The GSA originally had plans to subcontract custodial and security services using a Prop J contract until union intervened and GSA agreed to hire City workers for the work, with some subcontractors to supplement services. Now, GSA is going back on our agreement and is once again threatening to destroy good, union jobs by outsourcing our work entirely.
“They didn’t like it that they had to hire us rather than privatize these jobs from the get-go but having dedicated, hard-working, permanent civil servants do this work is a huge difference compared to privatizing these jobs. We take a lot of pride in protecting the health and well-being of everyone in this building. I get approached by people all the time who work here who tell me how much they love and appreciate our work and how safe they feel with us around,” said a Building and Grounds Patrol Officer who has been working at 49 S. Van ness since last August but was afraid to speak publicly for fear of retaliation. “Both my parents were civil servants and so are all of my siblings. Many of us left really good jobs to come here, knowing that it was a temporary exempt position but seeing it as a foot in the door since many of us are on the civil service list already. Now they’re pulling the rug out from under us. The one bright spot has been seeing all the support we’re getting from our fellow SEIU 1021 members, as well as other unions like IFPTE 21, Teamsters 856, IAFF 798, and more. San Francisco is a union town, and this building is filled with union members. They think they can outsource our jobs? Absolutely not.”
By attempting to subcontract this work, the City is unnecessarily jeopardizing the health and safety of the public and all the City workers who work at 49 S. Van Ness. Since its opening, our union’s dedicated custodians have been disinfecting and deep cleaning constantly to protect us from the spread of the COVID 19 virus, and security personnel has been upholding public safety for all at the city building. It would be shameful for the City to abandon these people now.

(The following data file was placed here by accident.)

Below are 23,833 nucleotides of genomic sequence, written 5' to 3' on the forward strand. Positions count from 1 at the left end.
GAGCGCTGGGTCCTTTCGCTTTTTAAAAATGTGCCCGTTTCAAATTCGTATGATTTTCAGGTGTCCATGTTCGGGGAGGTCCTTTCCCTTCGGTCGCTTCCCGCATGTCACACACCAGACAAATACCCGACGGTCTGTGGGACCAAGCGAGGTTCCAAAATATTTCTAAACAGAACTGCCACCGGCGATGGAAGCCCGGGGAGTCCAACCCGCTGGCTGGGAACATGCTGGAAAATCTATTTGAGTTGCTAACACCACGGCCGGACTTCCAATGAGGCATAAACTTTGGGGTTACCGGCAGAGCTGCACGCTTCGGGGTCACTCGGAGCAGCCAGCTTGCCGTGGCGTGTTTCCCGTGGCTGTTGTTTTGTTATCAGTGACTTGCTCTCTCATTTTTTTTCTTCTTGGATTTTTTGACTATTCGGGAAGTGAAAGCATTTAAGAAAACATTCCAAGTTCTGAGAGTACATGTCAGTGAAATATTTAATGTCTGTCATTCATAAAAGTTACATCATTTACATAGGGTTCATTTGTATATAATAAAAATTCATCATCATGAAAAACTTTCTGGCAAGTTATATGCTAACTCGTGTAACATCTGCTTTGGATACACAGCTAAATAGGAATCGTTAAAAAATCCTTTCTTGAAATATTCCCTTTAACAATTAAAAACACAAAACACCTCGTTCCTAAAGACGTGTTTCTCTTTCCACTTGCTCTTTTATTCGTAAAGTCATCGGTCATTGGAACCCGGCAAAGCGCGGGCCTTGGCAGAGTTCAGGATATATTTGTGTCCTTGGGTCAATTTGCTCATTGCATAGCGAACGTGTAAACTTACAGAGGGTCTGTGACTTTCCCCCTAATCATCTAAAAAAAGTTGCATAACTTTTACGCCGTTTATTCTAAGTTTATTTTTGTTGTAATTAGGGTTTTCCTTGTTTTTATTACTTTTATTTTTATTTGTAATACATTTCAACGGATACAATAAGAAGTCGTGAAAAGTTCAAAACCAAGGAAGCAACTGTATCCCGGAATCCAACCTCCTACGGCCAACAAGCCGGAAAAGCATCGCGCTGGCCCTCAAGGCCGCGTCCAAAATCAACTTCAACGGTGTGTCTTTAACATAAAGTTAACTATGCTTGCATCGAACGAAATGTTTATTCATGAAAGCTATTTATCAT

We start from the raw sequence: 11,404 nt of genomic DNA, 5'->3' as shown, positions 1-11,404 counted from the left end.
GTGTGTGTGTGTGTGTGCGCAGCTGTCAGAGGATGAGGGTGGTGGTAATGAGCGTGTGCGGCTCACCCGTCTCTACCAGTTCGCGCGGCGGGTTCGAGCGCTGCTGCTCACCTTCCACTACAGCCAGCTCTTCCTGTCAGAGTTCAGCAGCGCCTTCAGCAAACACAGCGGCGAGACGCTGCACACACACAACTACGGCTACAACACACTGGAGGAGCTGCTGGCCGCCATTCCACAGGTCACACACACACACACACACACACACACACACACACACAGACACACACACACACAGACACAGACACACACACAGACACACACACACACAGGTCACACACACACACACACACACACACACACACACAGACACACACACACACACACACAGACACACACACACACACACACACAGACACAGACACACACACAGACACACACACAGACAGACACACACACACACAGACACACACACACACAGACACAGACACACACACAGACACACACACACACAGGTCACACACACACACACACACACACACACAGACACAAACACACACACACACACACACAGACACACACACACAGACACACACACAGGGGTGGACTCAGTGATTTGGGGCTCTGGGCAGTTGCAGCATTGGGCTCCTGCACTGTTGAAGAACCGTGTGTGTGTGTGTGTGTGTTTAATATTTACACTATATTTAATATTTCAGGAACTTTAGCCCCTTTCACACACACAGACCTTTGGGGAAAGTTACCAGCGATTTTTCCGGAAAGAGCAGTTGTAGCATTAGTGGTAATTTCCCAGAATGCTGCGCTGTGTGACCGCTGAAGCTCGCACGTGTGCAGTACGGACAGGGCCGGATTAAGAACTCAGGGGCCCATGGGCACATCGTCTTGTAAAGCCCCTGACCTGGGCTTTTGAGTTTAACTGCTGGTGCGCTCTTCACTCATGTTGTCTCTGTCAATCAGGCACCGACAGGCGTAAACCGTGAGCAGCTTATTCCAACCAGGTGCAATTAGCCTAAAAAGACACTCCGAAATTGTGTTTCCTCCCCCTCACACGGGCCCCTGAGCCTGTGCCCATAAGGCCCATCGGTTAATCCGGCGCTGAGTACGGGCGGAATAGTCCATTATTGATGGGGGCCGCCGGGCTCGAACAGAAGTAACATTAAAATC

“I work in the same department as these workers, and the Real Estate Division has buildings all over San Francisco that we clean. Fighting against the outsourcing of these jobs is important because we need to push back against our jobs becoming temporary or contracted out. Subcontracting or using temporary workers is a trend that could always impact us down the line, even if it doesn’t affect us directly right now,” said Kenneth Li, a Custodial Supervisor. “We also have to protect the cleaning standards that everyone working in these building enjoys. City workers are required to adhere to higher standards around things like using green cleaning chemicals compared to subcontractors.”
Our union is demanding that the City and GSA protect our health and safety, and cease contracting out our work immediately. They should instead hire our dedicated custodial and security workers at 49 S. Van Ness as permanent civil service workers.
Sign our petition to support these members at www.seiu1021.org/protectjobs.
Budget negotiations are coming up. Here’s what SEIU 1021 members need to know
The incredible work we did last year to help pass Prop F and other revenue measures have paid off. The Controller’s Office released its budget outlook memo and there will be no wage delays for City and County of San Francisco workers in 2021.
This means workers will receive the .5% on June 30, 2021 and a 3% increase effective July 1, 2021. Remember, management does not give us these raises out of the goodness of their hearts. The only reason we are receiving them is because we fought during our last round of negotiations to guarantee these increases.